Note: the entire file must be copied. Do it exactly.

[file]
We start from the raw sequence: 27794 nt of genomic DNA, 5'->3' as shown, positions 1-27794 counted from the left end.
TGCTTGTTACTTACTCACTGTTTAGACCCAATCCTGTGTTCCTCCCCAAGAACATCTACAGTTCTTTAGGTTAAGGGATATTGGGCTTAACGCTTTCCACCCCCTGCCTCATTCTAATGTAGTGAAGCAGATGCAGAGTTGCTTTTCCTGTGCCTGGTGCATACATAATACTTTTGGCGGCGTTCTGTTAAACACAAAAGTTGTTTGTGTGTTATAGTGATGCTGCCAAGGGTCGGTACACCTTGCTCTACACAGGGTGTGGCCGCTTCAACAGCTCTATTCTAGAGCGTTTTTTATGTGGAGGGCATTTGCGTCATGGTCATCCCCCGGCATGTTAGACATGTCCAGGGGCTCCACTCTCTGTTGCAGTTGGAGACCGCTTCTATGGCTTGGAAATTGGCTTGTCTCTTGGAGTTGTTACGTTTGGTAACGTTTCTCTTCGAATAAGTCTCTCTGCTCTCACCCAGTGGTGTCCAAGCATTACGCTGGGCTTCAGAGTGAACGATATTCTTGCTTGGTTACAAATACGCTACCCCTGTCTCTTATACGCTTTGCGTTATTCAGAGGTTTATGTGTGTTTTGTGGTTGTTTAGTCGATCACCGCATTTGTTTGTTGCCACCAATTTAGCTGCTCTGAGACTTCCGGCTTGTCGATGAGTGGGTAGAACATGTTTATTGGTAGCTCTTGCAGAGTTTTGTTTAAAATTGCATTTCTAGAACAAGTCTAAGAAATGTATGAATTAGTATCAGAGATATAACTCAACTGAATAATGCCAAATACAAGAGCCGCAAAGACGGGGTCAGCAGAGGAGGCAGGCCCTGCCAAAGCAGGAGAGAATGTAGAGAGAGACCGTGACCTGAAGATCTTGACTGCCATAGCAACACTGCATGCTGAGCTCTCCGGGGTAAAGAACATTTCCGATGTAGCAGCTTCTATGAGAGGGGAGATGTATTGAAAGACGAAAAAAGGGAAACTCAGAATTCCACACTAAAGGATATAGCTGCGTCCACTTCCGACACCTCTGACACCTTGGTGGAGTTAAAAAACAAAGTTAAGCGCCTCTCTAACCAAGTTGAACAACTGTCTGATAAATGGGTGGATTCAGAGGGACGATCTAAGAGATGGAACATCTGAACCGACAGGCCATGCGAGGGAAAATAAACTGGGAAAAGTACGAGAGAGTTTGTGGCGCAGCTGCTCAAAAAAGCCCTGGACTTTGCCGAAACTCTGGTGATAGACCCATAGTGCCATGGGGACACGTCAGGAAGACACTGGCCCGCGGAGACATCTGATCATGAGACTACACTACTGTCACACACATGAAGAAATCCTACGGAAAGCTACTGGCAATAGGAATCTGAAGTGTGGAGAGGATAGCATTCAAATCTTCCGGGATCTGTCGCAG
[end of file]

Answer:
We start from the raw sequence: 27794 nt of genomic DNA, 5'->3' as shown, positions 1-27794 counted from the left end.
TGCTTGTTACTTACTCACTGTTTAGACCCAATCCTGTGTTCCTCCCCAAGAACATCTACAGTTCTTTAGGTTAAGGGATATTGGGCTTAACGCTTTCCACCCCCTGCCTCATTCTAATGTAGTGAAGCAGATGCAGAGTTGCTTTTCCTGTGCCTGGTGCATACATAATACTTTTGGCGGCGTTCTGTTAAACACAAAAGTTGTTTGTGTGTTATAGTGATGCTGCCAAGGGTCGGTACACCTTGCTCTACACAGGGTGTGGCCGCTTCAACAGCTCTATTCTAGAGCGTTTTTTATGTGGAGGGCATTTGCGTCATGGTCATCCCCCGGCATGTTAGACATGTCCAGGGGCTCCACTCTCTGTTGCAGTTGGAGACCGCTTCTATGGCTTGGAAATTGGCTTGTCTCTTGGAGTTGTTACGTTTGGTAACGTTTCTCTTCGAATAAGTCTCTCTGCTCTCACCCAGTGGTGTCCAAGCATTACGCTGGGCTTCAGAGTGAACGATATTCTTGCTTGGTTACAAATACGCTACCCCTGTCTCTTATACGCTTTGCGTTATTCAGAGGTTTATGTGTGTTTTGTGGTTGTTTAGTCGATCACCGCATTTGTTTGTTGCCACCAATTTAGCTGCTCTGAGACTTCCGGCTTGTCGATGAGTGGGTAGAACATGTTTATTGGTAGCTCTTGCAGAGTTTTGTTTAAAATTGCATTTCTAGAACAAGTCTAAGAAATGTATGAATTAGTATCAGAGATATAACTCAACTGAATAATGCCAAATACAAGAGCCGCAAAGACGGGGTCAGCAGAGGAGGCAGGCCCTGCCAAAGCAGGAGAGAATGTAGAGAGAGACCGTGACCTGAAGATCTTGACTGCCATAGCAACACTGCATGCTGAGCTCTCCGGGGTAAAGAACATTTCCGATGTAGCAGCTTCTATGAGAGGGGAGATGTATTGAAAGACGAAAAAAGGGAAACTCAGAATTCCACACTAAAGGATATAGCTGCGTCCACTTCCGACACCTCTGACACCTTGGTGGAGTTAAAAAACAAAGTTAAGCGCCTCTCTAACCAAGTTGAACAACTGTCTGATAAATGGGTGGATTCAGAGGGACGATCTAAGAGATGGAACATCTGAACCGACAGGCCATGCGAGGGAAAATAAACTGGGAAAAGTACGAGAGAGTTTGTGGCGCAGCTGCTCAAAAAAGCCCTGGACTTTGCCGAAACTCTGGTGATAGACCCATAGTGCCATGGGGACACGTCAGGAAGACACTGGCCCGCGGAGACATCTGATCATGAGACTACACTACTGTCACACACATGAAGAAATCCTACGGAAAGCTACTGGCAATAGGAATCTGAAGTGTGGAGAGGATAGCATTCAAATCTTCCGGGATCTGTCGCAG